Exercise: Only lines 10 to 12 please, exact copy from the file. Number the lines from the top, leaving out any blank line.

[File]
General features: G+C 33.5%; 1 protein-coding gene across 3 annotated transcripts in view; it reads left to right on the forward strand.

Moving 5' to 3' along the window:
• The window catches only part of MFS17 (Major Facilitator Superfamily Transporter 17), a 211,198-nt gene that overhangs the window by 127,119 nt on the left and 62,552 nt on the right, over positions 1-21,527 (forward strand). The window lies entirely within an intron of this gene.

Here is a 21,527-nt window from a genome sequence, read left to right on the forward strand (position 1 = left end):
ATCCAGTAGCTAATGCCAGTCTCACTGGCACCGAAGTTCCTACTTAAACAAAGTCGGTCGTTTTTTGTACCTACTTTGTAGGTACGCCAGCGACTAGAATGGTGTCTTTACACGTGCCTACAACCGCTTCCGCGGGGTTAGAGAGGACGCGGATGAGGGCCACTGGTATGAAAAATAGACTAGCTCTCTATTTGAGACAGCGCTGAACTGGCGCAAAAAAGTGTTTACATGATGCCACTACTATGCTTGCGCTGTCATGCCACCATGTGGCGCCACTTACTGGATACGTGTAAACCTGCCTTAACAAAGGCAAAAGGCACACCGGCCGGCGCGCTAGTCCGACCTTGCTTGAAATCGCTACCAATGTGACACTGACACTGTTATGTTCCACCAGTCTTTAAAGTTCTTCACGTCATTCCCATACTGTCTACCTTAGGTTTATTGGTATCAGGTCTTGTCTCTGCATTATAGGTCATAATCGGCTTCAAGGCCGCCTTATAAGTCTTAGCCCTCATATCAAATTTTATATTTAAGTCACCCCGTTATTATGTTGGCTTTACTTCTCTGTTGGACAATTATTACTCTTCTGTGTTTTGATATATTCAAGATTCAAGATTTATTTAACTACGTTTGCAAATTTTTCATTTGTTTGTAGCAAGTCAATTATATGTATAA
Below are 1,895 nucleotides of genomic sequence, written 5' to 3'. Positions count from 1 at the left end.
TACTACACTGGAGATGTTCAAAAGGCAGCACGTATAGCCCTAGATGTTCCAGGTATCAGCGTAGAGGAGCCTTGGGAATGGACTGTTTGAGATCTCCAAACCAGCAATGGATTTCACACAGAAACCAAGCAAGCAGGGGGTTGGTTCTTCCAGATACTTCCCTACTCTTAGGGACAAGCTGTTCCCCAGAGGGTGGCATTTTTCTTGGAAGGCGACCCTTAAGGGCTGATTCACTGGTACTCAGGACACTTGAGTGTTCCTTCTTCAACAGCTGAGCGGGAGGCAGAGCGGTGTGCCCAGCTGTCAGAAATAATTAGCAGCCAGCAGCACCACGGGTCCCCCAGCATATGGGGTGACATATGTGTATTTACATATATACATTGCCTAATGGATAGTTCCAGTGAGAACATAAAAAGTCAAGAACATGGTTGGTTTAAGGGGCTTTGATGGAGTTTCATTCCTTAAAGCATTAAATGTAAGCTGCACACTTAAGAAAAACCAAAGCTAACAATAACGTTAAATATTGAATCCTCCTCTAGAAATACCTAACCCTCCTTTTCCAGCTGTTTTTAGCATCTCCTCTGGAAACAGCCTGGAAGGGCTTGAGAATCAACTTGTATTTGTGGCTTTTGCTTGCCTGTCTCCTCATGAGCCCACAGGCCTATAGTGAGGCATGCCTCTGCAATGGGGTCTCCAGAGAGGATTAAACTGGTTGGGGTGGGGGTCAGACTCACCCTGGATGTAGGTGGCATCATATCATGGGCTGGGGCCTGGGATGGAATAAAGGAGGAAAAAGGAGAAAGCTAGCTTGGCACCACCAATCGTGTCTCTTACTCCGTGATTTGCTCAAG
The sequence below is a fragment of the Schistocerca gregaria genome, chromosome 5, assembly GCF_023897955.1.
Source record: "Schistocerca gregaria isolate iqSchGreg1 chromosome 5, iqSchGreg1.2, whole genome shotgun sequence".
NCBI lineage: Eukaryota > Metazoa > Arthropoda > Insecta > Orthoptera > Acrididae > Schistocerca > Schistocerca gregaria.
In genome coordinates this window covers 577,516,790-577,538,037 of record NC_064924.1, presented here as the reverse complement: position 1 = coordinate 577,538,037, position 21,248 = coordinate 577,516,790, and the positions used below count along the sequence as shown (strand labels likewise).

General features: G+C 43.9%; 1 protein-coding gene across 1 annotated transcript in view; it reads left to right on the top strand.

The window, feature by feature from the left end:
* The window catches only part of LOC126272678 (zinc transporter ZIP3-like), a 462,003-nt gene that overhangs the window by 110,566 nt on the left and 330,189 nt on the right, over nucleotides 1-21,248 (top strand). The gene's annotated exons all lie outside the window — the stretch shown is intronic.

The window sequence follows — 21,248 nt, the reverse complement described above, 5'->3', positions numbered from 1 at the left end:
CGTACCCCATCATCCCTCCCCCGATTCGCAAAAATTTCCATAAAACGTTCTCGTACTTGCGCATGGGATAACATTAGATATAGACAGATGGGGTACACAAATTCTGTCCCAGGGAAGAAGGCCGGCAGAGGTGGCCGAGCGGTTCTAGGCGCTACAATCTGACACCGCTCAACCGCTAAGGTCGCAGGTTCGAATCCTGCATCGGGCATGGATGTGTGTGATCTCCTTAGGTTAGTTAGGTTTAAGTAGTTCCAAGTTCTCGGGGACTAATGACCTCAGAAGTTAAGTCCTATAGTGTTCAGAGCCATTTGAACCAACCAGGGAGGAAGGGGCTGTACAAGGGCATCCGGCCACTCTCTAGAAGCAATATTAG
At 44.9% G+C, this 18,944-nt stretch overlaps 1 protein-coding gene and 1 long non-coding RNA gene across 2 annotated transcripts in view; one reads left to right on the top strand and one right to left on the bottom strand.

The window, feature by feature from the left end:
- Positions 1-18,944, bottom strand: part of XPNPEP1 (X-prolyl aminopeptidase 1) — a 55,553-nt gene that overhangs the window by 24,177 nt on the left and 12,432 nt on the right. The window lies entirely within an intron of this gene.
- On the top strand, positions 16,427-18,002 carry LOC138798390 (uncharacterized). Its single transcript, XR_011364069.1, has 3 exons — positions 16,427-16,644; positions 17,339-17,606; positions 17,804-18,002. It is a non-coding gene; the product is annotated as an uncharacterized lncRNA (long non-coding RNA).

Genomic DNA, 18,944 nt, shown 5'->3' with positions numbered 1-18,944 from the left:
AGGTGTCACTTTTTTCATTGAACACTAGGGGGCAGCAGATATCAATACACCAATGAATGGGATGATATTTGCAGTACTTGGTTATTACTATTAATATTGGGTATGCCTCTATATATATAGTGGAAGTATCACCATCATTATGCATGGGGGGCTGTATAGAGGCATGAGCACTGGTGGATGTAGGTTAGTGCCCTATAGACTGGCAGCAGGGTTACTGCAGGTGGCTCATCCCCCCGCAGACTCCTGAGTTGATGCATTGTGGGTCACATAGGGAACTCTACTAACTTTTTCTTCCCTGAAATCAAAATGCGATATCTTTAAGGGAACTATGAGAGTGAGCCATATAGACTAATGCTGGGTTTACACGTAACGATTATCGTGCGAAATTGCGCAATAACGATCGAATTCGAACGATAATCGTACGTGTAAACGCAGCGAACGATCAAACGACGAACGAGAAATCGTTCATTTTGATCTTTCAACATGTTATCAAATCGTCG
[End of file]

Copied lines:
NCBI lineage: Eukaryota > Metazoa > Arthropoda > Insecta > Orthoptera > Acrididae > Schistocerca > Schistocerca gregaria.
In genome coordinates this window covers 577,516,790-577,538,037 of record NC_064924.1, presented here as the reverse complement: position 1 = coordinate 577,538,037, position 21,248 = coordinate 577,516,790, and the positions used below count along the sequence as shown (strand labels likewise).

General features: G+C 43.9%; 1 protein-coding gene across 1 annotated transcript in view; it reads left to right on the top strand.